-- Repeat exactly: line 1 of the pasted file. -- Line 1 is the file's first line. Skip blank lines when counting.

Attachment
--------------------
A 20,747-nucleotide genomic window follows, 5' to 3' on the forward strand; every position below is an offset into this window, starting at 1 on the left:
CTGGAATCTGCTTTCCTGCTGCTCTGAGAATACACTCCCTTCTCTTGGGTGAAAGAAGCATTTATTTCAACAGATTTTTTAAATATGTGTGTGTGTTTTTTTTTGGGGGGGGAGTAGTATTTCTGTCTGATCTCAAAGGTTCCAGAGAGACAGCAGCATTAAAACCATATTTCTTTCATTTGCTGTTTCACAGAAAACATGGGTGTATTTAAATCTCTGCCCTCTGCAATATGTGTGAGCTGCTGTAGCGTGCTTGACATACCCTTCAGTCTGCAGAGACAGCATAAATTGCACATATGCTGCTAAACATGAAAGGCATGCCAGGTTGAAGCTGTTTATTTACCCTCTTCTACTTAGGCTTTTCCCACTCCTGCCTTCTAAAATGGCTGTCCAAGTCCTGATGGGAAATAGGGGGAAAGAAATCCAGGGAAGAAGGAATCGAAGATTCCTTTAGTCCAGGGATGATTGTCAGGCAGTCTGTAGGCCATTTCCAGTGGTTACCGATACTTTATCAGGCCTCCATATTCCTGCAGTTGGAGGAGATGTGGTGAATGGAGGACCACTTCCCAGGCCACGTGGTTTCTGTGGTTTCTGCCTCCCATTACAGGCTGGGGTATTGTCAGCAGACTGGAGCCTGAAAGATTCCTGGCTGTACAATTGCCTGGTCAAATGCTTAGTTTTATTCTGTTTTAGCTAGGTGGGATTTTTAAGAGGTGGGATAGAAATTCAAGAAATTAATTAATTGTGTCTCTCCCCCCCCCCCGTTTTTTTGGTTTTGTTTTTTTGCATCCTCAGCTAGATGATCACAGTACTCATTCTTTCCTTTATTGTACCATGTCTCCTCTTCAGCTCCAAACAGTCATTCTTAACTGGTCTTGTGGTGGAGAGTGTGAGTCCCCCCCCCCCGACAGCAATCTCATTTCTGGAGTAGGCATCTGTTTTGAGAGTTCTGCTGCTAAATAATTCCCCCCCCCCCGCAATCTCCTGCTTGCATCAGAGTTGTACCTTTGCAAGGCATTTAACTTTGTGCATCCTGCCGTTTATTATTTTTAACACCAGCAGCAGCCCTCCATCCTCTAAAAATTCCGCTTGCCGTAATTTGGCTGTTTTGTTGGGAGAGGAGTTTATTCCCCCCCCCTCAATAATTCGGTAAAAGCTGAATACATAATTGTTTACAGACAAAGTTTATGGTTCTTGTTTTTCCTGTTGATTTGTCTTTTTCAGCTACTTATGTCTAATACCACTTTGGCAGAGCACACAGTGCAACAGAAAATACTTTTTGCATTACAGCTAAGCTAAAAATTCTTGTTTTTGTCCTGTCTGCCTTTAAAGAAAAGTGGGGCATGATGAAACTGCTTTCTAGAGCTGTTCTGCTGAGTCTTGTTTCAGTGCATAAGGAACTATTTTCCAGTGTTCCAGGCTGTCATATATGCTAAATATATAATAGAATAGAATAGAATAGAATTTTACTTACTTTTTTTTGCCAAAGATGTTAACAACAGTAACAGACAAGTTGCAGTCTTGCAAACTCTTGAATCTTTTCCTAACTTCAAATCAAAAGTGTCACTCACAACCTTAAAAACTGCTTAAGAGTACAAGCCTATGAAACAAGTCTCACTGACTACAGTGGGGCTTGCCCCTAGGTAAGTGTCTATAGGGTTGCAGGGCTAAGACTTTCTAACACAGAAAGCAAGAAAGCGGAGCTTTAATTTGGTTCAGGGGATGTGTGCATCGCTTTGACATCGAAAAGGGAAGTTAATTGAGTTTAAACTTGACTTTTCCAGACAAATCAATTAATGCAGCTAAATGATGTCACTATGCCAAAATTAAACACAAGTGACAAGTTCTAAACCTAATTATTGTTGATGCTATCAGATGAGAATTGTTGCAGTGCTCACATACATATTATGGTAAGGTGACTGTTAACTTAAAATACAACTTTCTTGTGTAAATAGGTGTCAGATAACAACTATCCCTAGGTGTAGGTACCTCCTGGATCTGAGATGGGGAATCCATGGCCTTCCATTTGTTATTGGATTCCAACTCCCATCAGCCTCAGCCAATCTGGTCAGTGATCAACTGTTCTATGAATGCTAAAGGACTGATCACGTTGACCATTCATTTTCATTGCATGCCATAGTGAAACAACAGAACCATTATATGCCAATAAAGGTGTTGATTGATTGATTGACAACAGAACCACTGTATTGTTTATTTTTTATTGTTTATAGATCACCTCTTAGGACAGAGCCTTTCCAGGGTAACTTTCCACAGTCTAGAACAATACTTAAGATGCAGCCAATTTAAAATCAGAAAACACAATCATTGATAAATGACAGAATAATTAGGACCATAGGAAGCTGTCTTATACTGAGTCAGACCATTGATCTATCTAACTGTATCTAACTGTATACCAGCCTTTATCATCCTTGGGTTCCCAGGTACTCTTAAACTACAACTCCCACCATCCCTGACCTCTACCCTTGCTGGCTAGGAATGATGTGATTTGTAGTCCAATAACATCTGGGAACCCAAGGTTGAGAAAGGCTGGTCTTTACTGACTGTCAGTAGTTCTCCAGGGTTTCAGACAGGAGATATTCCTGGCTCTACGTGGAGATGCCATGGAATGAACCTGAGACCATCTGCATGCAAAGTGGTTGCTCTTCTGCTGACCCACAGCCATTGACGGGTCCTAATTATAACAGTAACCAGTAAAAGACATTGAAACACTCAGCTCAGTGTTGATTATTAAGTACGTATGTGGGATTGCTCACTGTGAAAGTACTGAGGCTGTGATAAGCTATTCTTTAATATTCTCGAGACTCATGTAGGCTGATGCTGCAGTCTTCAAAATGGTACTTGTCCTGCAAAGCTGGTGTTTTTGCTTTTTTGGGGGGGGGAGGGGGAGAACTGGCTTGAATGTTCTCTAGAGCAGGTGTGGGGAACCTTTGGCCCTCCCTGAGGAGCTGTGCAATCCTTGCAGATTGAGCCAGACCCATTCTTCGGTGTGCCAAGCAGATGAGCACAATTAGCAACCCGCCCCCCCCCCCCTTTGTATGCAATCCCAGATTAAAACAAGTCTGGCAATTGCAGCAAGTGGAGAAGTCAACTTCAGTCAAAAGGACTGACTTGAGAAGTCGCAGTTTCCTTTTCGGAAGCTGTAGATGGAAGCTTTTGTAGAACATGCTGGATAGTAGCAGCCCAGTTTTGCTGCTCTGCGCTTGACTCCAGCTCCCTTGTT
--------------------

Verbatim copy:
A 20,747-nucleotide genomic window follows, 5' to 3' on the forward strand; every position below is an offset into this window, starting at 1 on the left: